Three Fights I’ve Had With My Chinese In-Laws After Having Kids

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I have the best parents-in-law. They are generous, patient, warm, and truly treat me like their own daughter. Save for a spat about having a pet while pregnant as mentioned in my post about having a miscarriage in China, by and large we had had a pretty harmonious relationship before my husband and I had kids. So when I was preparing for my son’s birth I didn’t give much thought to just how much my parents-in-law’s ideas would clash with my own, and neglected to touch base with them about my expectations.

Different Ideas about Roles in Child-rearing

The first thing that happened after I was wheeled out of the delivery room was that my mother-in-law took my son out of my arms. Unfazed, I just stood up and walked over to him (despite the nurse’s protests), because in my mind a new mother and baby should be together as much as possible. Little did I know, that concept was completely foreign to my parents-in-law. Over the next couple weeks while they stayed with us to help, this same thing happened repeatedly. I’d doze off with my little one in my arms, and when I woke up he’d be gone. I’d finish a nursing session and my parents-in-law would take him away as soon as he was unlatched. I’d go to change a diaper and would somehow be edged out at the diaper changing station. There was no malice in what my parents-in-law did; they just wanted me to rest and recover. But what they didn’t know was that having my baby close to me actually made me feel relaxed and happy, and when he wasn’t with me I felt anxious and depressed. Feelings of inadequacy, hopelessness and worry that I wouldn’t bond with my son became stronger and stronger, and eventually I blew up when he was about 3 weeks old. My parents-in-law were so confused, because from their perspective all they had done was help. Many tears later we decided that I would determine when I wanted help and when I didn’t, and in exchange for them respecting my wishes, I would grant my parents-in-law their own regular bonding time with my son. More than a year and a half later and they still have their regular babysitting day, and have a very strong relationship with their grandson.

Different Ideas about Safety

Shortly after this peaceful agreement, we unfortunately had another fight. One day my husband, mother-in-law, and I took a walk through a university campus with my little two month old son in his stroller. When we stopped to use the bathroom at a random building, I forgot that my phone was in my back pocket, and accidentally dropped it down the long squat toilet pipe. I came out and told them what had happened and asked my mother-in-law to stay with my son in the building lobby while my husband and I tried to fish the phone out. About 10 minutes later I heard my mother-in-law’s voice behind me and to my utter panic, my son wasn’t with her. Instinct took over and I sprinted to the lobby to find my son being watched over by two complete strangers who were students at the university. Of course, I was livid. After that I wrote out a short list of the people I trusted to be alone with my son, which did not include random college students. I also talked with her about other dangers we would later face such as choking, strangulation, chemical, and electrocution hazards, and we agreed that I would set out the safety standards and my parents-in-law would do their best to follow them. My mother-in-law admitted that she was wrong and not thinking clearly, and I forgave her because I knew she would never purposefully endanger her grandson. We never did get the phone out of the toilet, but luckily that day I only lost a phone and not my son too.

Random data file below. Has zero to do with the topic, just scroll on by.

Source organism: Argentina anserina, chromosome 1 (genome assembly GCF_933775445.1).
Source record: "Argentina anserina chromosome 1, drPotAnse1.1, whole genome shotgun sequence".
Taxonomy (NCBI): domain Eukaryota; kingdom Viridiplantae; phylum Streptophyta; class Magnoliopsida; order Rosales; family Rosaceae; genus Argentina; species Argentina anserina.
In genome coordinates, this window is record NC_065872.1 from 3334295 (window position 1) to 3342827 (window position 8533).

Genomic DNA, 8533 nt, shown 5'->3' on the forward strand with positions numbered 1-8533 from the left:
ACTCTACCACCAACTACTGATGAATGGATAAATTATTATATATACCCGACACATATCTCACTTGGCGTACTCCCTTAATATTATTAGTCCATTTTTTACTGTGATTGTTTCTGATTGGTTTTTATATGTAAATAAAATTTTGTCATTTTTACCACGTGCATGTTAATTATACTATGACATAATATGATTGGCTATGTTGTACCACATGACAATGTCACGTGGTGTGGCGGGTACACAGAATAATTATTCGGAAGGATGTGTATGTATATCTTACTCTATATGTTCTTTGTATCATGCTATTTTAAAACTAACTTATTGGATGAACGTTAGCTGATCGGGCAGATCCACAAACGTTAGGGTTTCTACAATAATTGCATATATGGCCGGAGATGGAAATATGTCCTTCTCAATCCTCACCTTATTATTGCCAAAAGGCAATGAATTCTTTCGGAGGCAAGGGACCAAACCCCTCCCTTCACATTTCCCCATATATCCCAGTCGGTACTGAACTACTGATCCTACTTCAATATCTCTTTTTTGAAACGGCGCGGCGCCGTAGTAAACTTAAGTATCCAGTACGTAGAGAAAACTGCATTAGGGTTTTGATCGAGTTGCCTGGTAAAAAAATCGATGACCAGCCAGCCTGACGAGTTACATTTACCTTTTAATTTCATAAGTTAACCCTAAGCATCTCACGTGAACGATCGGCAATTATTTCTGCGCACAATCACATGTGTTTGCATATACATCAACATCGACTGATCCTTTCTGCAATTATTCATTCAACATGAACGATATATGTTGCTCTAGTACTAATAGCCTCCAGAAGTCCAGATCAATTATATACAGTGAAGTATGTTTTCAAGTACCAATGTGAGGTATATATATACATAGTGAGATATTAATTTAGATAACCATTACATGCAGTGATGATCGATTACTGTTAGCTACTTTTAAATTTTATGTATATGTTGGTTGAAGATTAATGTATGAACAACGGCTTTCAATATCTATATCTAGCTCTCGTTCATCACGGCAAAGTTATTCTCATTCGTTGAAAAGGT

Different Ideas about Health and Medicine

After that, we had a long period of peace. As my son got bigger they trusted my ideas about safety and never tried to undermine my important role as my son’s mother. I felt like we were gonna be ok. But as it turns out, I had left a big gaping hole in our parent-in-law/daughter-in-law communication scheme: medical care. Our fight on this topic was two-fold and involves pink eye and a fever.

When my son was 12 months old, one day I noticed he had conjunctivitis (pink eye) in one eye on the day my parents-in-law were to babysit. I decided to show my trust in them and ask them to take him to the doctor themselves to get some eye drops. Since I thought it was obvious it was conjunctivitis and the doctor would tell them the same, I didn’t communicate to them that what I meant was to go to a large public hospital and get antibiotic eye drops. I probably just said, please take him to the doctor for medicine because his eye is red. As it turns out my parents-in-law were sure his pink eye was a result of 上火 (heatiness and inflammation-a Chinese medicine concept explained here by fellow WWAM Charlotte Edwards-Zhang) from eating too much beef, so they took him to a Chinese medicine clinic where he was given Chinese herbal medicine and chrysanthemum tea. One day later when I came to pick my son up, expecting his pink eye to be largely cleared up from quick acting eye drops, I instead found both eyes were now an angry shade of red and dripping pus. At first I was upset, but after we talked it out I realized that they genuinely thought it was a Chinese medicine-defined ailment, so of course it made sense to them to give Chinese medicine. We chalked it up to a misunderstanding and left it at that.